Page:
I have been in school and working in the health care field for seven years. I started university right out of high school in 2013 to obtain my Bachelor of Science in Nursing and my first job as a Personal Support Worker (PSW) was during my second year in the nursing program. When it comes to working as a PSW and soon to be Registered Nurse, I continue to reflect on the importance of Registered Nursing students working as Personal Support Workers.
I strongly believe that working in a PSW role while working towards becoming an RN in school can help you build your confidence as a nursing student. Working as a PSW is very rewarding work, but like any job, it can come with challenges, especially with the staffing shortages in Long Term Care. While working as a PSW and as a nursing student, I have witnessed and experienced how the PSW position is one of the most important positions to hold. I quickly came to realize that the emotional, mental and physical demands can be astronomical at times and unless you have experience from working as a PSW you wouldn’t understand how demanding the job can actually be from time to time. Working in the role of a PSW allowed me to gain a deep sense of appreciation for the work that PSWs do. While challenging at times, knowing you are directly helping improve the quality of life for those in your care is worth it in itself.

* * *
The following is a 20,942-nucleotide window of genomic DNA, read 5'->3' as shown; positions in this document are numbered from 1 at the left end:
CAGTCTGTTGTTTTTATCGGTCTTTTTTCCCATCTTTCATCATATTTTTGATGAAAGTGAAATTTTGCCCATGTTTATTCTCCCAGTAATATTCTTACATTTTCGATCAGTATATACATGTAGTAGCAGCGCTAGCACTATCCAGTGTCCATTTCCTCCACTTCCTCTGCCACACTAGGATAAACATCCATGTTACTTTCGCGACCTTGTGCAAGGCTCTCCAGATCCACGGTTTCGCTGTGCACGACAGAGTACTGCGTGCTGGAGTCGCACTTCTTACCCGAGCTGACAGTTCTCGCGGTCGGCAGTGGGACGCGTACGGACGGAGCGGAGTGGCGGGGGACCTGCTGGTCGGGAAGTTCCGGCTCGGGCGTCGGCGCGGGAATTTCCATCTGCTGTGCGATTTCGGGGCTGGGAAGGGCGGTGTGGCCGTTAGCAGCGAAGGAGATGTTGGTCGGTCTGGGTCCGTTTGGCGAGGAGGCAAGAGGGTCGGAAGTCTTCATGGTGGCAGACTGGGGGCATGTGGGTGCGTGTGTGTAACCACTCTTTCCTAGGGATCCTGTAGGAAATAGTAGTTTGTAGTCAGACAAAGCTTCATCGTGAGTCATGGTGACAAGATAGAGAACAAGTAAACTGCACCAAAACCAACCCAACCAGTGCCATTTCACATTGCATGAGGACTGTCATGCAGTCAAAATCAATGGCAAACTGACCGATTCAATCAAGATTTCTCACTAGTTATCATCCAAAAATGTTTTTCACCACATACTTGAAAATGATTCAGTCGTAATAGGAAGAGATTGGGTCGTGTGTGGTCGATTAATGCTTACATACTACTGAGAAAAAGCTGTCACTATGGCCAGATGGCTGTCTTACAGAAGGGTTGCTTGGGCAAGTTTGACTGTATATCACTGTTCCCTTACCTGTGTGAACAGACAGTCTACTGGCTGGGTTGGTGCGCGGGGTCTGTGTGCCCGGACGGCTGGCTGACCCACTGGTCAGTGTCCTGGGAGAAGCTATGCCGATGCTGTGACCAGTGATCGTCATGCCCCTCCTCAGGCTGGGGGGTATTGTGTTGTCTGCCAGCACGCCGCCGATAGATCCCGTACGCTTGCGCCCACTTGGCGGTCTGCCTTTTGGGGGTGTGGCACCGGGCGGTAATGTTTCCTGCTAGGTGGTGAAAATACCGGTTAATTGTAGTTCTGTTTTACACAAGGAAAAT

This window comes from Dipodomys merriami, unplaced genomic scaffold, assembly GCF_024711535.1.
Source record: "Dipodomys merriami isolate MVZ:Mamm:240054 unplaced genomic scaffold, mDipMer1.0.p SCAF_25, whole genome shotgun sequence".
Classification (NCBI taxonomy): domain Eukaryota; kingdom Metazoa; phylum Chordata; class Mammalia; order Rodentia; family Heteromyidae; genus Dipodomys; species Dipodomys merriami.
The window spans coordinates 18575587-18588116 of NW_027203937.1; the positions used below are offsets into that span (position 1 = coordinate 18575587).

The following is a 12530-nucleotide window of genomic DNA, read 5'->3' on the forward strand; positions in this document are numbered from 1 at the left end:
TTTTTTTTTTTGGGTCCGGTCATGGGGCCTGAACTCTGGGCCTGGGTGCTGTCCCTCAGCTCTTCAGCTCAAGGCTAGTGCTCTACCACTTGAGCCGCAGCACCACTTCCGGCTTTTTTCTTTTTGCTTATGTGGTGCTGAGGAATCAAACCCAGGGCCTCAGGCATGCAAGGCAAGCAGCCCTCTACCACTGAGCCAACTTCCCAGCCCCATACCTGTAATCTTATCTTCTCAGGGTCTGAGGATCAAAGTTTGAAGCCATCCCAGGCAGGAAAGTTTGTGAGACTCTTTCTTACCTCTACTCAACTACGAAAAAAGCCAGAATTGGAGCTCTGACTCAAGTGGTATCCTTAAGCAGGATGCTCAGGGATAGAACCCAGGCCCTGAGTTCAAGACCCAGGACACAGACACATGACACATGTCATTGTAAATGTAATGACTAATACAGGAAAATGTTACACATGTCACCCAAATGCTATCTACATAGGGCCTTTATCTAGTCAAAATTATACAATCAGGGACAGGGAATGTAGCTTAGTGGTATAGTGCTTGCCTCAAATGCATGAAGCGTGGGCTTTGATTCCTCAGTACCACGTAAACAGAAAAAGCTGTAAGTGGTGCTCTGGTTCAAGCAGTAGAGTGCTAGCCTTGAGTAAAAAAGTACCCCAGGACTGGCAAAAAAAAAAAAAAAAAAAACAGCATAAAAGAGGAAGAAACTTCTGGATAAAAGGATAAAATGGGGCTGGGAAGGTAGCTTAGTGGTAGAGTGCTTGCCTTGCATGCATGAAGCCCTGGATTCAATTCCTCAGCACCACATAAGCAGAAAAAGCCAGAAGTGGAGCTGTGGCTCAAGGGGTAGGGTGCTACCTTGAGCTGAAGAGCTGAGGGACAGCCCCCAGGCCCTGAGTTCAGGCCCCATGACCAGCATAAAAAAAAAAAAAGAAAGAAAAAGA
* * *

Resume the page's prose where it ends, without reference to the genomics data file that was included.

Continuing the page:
During my placements as a student, I have, at times, witnessed Personal Support Workers being overlooked by others, mostly due to these individuals not understanding how hard-working a PSW can actually be. Now that I have worked as a PSW, when I become a Registered Nurse, I will have the empathy and experience to help my fellow PSWs out whenever I can lend the time. This only helps strengthen the team you work with because you are all working towards the same goal.
Lastly, during my time working as a PSW while in school, I also learned the importance of time management. Both PSW and RN jobs are very fast-paced and getting the experience of properly managing and organizing time will be extremely beneficial to nursing students upon graduation. Personally, I feel that this skill has helped me become more efficient and effective in my role. Working as a PSW has definitely changed my life for the better and has given me the experience I needed to become a confident, stronger and supportive future nurse.
~ Shianne Roberts, PSW, Plan A Sudbury